Page 80 - Jewish Book Annual Volume 41

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to this “sabra” sort o f read ing o f Bialik is in the ten essays
On Bialik
by Shlomo Zemach, recently collected by his daugh ter Ada (Dvir,
On the whole, within the limits o f a relatively b r ief selection,
Professor Nevo has managed adm irably to rep resen t many
dimensions o f Bialik’s complexity, and to convey a strong impres­
sion o f the poet’s imaginative presence, in terms o f her own fine
taste and sensibility.
Ano ther Bialik, then — and in yet ano ther translation; and this
is also the first ex tended bilingual edition I know — aside from
Bialik poems in anthologies o f Hebrew poetry by Ruth F iner
Mintz, Burnshaw-Carm i-Spicehandler, and the like. Having the
Hebrew text on the opposite page certainly makes a big d if fe r ­
ence. But Bialik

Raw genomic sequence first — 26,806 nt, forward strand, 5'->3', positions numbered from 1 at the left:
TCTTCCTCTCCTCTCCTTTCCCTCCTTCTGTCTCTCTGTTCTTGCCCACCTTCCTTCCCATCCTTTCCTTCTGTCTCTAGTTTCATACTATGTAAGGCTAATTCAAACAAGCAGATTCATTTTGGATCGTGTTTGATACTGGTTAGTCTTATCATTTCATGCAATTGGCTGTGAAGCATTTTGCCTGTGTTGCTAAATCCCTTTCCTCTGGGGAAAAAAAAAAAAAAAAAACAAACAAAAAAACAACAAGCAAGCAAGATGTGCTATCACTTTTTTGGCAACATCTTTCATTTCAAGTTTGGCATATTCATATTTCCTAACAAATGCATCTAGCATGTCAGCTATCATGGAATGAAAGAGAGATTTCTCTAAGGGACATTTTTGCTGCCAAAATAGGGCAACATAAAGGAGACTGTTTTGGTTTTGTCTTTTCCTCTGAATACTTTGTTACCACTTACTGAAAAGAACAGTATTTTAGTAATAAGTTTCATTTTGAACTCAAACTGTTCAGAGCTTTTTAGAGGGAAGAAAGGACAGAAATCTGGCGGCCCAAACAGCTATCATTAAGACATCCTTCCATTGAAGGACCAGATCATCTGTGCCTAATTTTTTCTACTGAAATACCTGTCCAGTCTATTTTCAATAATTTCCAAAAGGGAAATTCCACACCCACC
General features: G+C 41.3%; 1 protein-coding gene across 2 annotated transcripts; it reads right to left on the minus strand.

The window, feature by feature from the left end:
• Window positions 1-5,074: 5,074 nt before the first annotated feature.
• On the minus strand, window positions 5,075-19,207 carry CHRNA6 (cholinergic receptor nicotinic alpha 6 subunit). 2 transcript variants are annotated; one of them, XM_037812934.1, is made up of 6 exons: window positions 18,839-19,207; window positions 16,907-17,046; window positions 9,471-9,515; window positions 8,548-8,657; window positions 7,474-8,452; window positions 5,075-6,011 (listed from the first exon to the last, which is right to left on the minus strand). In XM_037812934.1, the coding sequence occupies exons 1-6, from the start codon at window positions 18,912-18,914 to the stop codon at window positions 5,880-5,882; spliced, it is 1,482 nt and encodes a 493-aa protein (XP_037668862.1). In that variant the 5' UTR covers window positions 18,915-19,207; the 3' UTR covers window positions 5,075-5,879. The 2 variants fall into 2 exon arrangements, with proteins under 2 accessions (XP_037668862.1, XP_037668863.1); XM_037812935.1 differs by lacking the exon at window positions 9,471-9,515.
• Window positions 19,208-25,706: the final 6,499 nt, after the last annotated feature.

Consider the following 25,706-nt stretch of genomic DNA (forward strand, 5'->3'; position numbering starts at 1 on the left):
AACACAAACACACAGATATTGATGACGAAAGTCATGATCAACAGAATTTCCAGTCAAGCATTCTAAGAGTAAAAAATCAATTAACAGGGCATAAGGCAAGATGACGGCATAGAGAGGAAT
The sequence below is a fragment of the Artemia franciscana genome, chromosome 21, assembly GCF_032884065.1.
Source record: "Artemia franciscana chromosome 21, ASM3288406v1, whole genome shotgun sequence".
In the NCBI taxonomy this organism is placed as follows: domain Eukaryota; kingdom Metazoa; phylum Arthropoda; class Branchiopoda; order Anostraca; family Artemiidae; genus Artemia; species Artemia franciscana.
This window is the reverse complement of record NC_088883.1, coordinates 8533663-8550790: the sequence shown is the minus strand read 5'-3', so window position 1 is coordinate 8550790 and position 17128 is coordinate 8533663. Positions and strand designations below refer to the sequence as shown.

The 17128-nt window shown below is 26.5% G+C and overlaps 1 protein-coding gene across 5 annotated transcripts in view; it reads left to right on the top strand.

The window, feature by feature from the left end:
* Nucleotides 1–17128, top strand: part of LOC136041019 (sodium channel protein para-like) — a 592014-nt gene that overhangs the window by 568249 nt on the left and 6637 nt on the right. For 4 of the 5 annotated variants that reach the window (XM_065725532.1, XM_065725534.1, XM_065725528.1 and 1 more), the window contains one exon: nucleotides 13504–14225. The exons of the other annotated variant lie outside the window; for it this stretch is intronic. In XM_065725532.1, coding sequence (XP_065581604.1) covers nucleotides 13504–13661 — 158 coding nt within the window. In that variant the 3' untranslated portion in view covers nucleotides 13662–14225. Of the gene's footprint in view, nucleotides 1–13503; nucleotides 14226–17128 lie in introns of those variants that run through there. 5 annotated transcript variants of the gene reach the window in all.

in English
is my special concern, and it is a fine
language we get here — British, ra th e r than American; Ruth
Nevo has a rich prose style o f her own. Both the strengths and
limitations o f he r book come out o f the fact tha t this Bialik is all
h e r own.
Looking back over ha lf a century, we realize tha t trying to
achieve “the impossible” goal o f Englishing Bialik has usually
been something o f a collaborative effort. In the 1920’s, we have
L.V. Snowman’s
Poems from the Hebrew
(London, 1924), with an
in troduc tory essay by Vladimir Jabotinsky, plus fine renderings
o f “T he Talmud S tuden t” and “In the City o f Slaughter” (from
the Yiddish version) by Helena Frank; and in Maurice Samuel’s
b r ie f
Selected Poems
(New York, 1926), F rank ’s “City o f S laugh ter”
was rep rin ted . When Israel Efros (New York, 1948) began the
project o f publishing a
Complete Poetic Works
(only one volume
appeared) , the chief fault was an ex treme eclecticism o f styles
(eighteen d ifferen t translators!), which made Bialik seem like a
sort o f m ixed-up imitation o f various o the r poets. At least, Nevo
has given the poet a style and personality o f h e r own.
T he reader o f English may gain some indication o f the difficult
challenges Nevo undertook , by studying Tuvya R iibner’s
discussions in
The Modern Hebrew Poem Itself
(Schocken, 1966 —
ed. S. Burnshaw, T. Carmi, E. Spicehandler). He draws atten tion ,
fo r example, to subtle rhythmical pa tterns (in “Alone”: “an urge
to break from the control o f the m e ter is conveyed by the many